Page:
- Agreeing non-negotiable boundaries – these will vary from household to household and from child to child. For some, the barest minimum of non-negotiable boundaries (such as basic health and safety requirements or those relating to their siblings) may be needed when anxiety is very high, but they may be increased over time. Sharing clear reasons for these boundaries, and agreeing on them together as a family, can help our children to adhere to them. Enforcing these boundaries without exacerbating things may require the use of other helpful approaches (please see next section on reducing the perception of demands).
- Allowing plenty of time – time is an additional demand, so it’s helpful to build in plenty of time (for instance, setting alarms earlier on a school morning). Always try to plan ahead, anticipate potential challenges and allow some flexibility to accommodate fluctuating anxiety levels.
- Having an exit strategy – knowing how to extract yourself from a situation can help with reducing anxiety (for instance, you might agree a quiet zone where a child can retreat to or provide reassurance that if something can’t be done today it can be tried again tomorrow).
Reducing the perception of demands
Re-framing demands to make them feel less ‘demandy’ is a key technique. There are lots of ways to do this – you will probably find that a ‘mix and match’ approach works best:
- Phraseology and tone: subtle adaptations to our language and tone can benefit our children greatly. Using declarative language (like a ‘commentary’) or rephrasing things to talk about an object rather than a person and even simple things like starting rather than ending requests with the word ‘please’ can all make a big difference. For instance, when getting ready for school you might say “The clothes are on the bed. I’m happy to help.” and then walk away, rather than “You need to get dressed now” or if your child hasn’t had a drink all day you might just place the drink alongside them and say “Here’s a drink”. Similarly phrases such as “I wonder whether …” and “Let’s see if …” reduce the perception of demands. Likewise it’s helpful to avoid trigger words like “no”, “don’t” or “can’t” – you can convey the same message using different terminology (e.g. “I’m afraid it’s not possible right now”) and if you can also explain the reason and offer alternatives whilst delivering the message (e.g. “I’m afraid it’s not possible to go to the park right now because there’s a storm, but we can try this afternoon when the forecast is better and in the meantime would you like to bake a cake or watch a film?”) this can help avoid escalation.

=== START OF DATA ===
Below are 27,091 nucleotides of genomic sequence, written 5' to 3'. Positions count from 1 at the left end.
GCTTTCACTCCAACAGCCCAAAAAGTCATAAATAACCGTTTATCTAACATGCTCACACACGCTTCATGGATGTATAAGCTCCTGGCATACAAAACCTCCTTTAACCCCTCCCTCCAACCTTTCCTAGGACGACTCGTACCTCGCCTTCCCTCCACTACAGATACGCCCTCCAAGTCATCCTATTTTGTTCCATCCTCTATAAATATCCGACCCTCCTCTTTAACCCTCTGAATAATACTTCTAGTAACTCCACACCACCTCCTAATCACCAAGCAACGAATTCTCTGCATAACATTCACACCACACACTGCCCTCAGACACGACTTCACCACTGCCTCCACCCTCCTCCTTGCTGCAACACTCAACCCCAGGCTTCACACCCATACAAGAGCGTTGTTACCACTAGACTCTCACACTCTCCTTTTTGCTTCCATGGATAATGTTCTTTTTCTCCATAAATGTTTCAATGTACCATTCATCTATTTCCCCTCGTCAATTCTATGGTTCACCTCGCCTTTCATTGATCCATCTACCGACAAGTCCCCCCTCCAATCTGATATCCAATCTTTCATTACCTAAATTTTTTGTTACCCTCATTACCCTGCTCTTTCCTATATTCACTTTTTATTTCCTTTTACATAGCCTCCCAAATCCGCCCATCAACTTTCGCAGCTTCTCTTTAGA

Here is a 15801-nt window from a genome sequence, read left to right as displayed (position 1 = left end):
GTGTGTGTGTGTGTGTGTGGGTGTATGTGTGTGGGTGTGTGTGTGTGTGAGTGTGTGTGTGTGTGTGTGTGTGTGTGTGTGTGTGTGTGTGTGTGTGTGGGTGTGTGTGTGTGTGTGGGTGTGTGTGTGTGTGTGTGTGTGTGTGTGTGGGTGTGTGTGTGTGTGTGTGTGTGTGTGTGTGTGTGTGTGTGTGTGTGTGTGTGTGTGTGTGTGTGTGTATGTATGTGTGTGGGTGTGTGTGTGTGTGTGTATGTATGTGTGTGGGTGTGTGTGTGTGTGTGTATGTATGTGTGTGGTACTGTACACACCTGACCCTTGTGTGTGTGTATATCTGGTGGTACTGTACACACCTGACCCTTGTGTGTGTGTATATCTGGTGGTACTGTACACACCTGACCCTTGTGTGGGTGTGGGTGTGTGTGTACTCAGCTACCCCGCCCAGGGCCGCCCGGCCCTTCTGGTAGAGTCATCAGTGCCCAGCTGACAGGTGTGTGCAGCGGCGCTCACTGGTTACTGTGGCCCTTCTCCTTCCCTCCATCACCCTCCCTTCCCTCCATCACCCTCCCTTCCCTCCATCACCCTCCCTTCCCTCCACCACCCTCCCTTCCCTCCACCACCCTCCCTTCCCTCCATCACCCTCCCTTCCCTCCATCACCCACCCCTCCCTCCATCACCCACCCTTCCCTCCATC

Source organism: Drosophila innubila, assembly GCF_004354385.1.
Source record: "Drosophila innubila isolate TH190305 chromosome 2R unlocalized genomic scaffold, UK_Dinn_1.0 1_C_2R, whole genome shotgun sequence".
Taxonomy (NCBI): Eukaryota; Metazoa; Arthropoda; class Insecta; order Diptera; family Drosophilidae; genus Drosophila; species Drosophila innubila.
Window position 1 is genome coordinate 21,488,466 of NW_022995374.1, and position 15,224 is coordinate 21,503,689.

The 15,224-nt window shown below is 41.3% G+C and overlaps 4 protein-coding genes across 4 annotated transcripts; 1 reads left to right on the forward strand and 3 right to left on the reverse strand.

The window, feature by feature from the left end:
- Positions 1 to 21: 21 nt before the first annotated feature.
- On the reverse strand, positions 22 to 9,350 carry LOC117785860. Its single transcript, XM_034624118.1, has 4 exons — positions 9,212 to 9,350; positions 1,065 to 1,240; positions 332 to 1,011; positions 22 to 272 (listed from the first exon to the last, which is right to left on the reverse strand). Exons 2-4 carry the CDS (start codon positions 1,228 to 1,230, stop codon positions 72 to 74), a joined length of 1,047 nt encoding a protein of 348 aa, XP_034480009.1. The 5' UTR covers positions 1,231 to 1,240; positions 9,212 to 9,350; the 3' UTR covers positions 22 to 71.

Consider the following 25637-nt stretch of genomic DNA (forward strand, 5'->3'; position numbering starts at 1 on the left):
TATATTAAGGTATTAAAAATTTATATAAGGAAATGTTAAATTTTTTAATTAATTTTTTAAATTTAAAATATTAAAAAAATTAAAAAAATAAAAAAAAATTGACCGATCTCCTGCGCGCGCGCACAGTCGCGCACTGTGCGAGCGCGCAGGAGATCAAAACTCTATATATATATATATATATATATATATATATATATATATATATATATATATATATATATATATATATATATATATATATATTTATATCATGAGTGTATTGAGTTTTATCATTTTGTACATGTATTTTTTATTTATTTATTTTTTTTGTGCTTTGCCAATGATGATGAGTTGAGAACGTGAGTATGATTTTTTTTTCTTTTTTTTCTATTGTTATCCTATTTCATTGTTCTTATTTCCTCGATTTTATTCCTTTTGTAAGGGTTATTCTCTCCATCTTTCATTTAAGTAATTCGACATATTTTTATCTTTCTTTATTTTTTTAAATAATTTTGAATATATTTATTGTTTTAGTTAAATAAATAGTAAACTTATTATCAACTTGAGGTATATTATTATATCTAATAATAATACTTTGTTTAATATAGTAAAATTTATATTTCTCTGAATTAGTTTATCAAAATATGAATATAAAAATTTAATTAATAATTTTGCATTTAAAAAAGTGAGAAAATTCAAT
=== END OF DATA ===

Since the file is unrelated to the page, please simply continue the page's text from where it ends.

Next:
- Indirect communication: indirect communication includes physical prompts (e.g. tapping shoes instead of saying “please put your shoes on”); visual prompts (pictures or checklists (ensuring our children have an element of choice and control, for instance in the order that things are done rather than a more formal ‘first this … then that …’ approach), post-it notes or communicating via instant messenger apps can work well); telling someone else to do something whilst in our child’s earshot (e.g. telling another child or adult “Please remember the rules about not running at the side of the pool” when you know that they know the rules already); leaving leaflets/books ‘lying around’ for our children to pick up out of natural curiosity; communicating using role play or via a third party (e.g. communicate through a favourite toy or by adopting the persona of a favourite character).
- De-personalising: explain that the requirement is made by some other, higher authority than you – for instance that “the pool manager is shutting the pool at 3pm” or that a certain law dictates certain rules.
- Distracting/turning things into a game: the idea here is to focus on something else other than the demand, so you might say “let’s see who can pull the silliest face between each item of clothing” when getting dressed or “let’s list the top 10 dinosaurs” whilst getting into the bath for instance.
- Using humour/novelty: humour is a great way to make everyone feel more relaxed and to help reduce the perception of demands; and novelty (provided the change in direction feels like a bonus/benefit for the child) can also work well.
- Asking for help: saying that you don’t know or can’t remember how to do something can be a great way of making a demand more indirect.
- Offering choices: the idea here is to give a child some control without losing all control as the adult, by offering limited choices (and being willing to accept a different choice of their own that still achieves the aim) or by offering free choice within certain parameters. For instance, you might ask “would you prefer to have a bath at 6 or 7 this evening” (and accept their negotiated answer of “6.30”) or you might stock a cupboard or shelf in the fridge with a range of healthy options and allow your child free choice of any items from there.